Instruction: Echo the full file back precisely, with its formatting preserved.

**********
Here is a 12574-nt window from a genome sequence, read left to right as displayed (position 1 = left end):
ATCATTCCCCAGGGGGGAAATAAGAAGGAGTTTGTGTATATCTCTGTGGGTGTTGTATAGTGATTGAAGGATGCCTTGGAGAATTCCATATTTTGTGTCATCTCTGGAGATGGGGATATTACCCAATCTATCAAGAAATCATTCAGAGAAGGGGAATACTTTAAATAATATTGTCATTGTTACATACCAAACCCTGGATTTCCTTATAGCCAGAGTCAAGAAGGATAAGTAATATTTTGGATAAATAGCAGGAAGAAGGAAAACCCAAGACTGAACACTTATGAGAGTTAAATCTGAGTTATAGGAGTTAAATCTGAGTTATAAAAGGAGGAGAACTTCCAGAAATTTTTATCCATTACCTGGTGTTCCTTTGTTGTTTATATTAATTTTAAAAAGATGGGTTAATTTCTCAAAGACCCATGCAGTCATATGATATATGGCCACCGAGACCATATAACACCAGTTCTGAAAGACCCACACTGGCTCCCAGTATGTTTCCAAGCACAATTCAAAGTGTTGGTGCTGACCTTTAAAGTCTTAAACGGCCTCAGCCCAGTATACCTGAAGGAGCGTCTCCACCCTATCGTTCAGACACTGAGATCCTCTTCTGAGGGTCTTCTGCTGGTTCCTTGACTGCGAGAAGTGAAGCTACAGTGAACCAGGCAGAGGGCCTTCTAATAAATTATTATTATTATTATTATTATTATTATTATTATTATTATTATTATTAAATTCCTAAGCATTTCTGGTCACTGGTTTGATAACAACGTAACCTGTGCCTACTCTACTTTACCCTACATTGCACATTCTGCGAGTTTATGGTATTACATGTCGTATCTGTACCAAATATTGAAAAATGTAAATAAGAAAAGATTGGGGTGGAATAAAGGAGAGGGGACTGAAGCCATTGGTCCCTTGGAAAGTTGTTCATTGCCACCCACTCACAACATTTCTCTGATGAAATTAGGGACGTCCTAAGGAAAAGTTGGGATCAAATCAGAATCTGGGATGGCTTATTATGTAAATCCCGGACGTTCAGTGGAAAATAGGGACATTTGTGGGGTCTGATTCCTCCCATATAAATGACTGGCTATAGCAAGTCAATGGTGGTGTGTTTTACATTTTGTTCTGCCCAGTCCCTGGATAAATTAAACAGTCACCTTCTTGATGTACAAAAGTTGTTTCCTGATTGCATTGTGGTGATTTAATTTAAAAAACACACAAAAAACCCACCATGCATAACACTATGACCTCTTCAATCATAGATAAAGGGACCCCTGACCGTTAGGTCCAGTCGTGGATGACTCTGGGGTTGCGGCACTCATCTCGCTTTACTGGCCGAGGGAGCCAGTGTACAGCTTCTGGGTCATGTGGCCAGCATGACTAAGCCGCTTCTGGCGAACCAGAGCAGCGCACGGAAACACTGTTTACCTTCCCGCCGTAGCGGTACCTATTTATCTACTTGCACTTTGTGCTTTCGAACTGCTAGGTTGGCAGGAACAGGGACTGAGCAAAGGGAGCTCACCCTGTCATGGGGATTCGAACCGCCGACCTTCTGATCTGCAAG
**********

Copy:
Here is a 12574-nt window from a genome sequence, read left to right as displayed (position 1 = left end):
ATCATTCCCCAGGGGGGAAATAAGAAGGAGTTTGTGTATATCTCTGTGGGTGTTGTATAGTGATTGAAGGATGCCTTGGAGAATTCCATATTTTGTGTCATCTCTGGAGATGGGGATATTACCCAATCTATCAAGAAATCATTCAGAGAAGGGGAATACTTTAAATAATATTGTCATTGTTACATACCAAACCCTGGATTTCCTTATAGCCAGAGTCAAGAAGGATAAGTAATATTTTGGATAAATAGCAGGAAGAAGGAAAACCCAAGACTGAACACTTATGAGAGTTAAATCTGAGTTATAGGAGTTAAATCTGAGTTATAAAAGGAGGAGAACTTCCAGAAATTTTTATCCATTACCTGGTGTTCCTTTGTTGTTTATATTAATTTTAAAAAGATGGGTTAATTTCTCAAAGACCCATGCAGTCATATGATATATGGCCACCGAGACCATATAACACCAGTTCTGAAAGACCCACACTGGCTCCCAGTATGTTTCCAAGCACAATTCAAAGTGTTGGTGCTGACCTTTAAAGTCTTAAACGGCCTCAGCCCAGTATACCTGAAGGAGCGTCTCCACCCTATCGTTCAGACACTGAGATCCTCTTCTGAGGGTCTTCTGCTGGTTCCTTGACTGCGAGAAGTGAAGCTACAGTGAACCAGGCAGAGGGCCTTCTAATAAATTATTATTATTATTATTATTATTATTATTATTATTATTATTATTATTAAATTCCTAAGCATTTCTGGTCACTGGTTTGATAACAACGTAACCTGTGCCTACTCTACTTTACCCTACATTGCACATTCTGCGAGTTTATGGTATTACATGTCGTATCTGTACCAAATATTGAAAAATGTAAATAAGAAAAGATTGGGGTGGAATAAAGGAGAGGGGACTGAAGCCATTGGTCCCTTGGAAAGTTGTTCATTGCCACCCACTCACAACATTTCTCTGATGAAATTAGGGACGTCCTAAGGAAAAGTTGGGATCAAATCAGAATCTGGGATGGCTTATTATGTAAATCCCGGACGTTCAGTGGAAAATAGGGACATTTGTGGGGTCTGATTCCTCCCATATAAATGACTGGCTATAGCAAGTCAATGGTGGTGTGTTTTACATTTTGTTCTGCCCAGTCCCTGGATAAATTAAACAGTCACCTTCTTGATGTACAAAAGTTGTTTCCTGATTGCATTGTGGTGATTTAATTTAAAAAACACACAAAAAACCCACCATGCATAACACTATGACCTCTTCAATCATAGATAAAGGGACCCCTGACCGTTAGGTCCAGTCGTGGATGACTCTGGGGTTGCGGCACTCATCTCGCTTTACTGGCCGAGGGAGCCAGTGTACAGCTTCTGGGTCATGTGGCCAGCATGACTAAGCCGCTTCTGGCGAACCAGAGCAGCGCACGGAAACACTGTTTACCTTCCCGCCGTAGCGGTACCTATTTATCTACTTGCACTTTGTGCTTTCGAACTGCTAGGTTGGCAGGAACAGGGACTGAGCAAAGGGAGCTCACCCTGTCATGGGGATTCGAACCGCCGACCTTCTGATCTGCAAG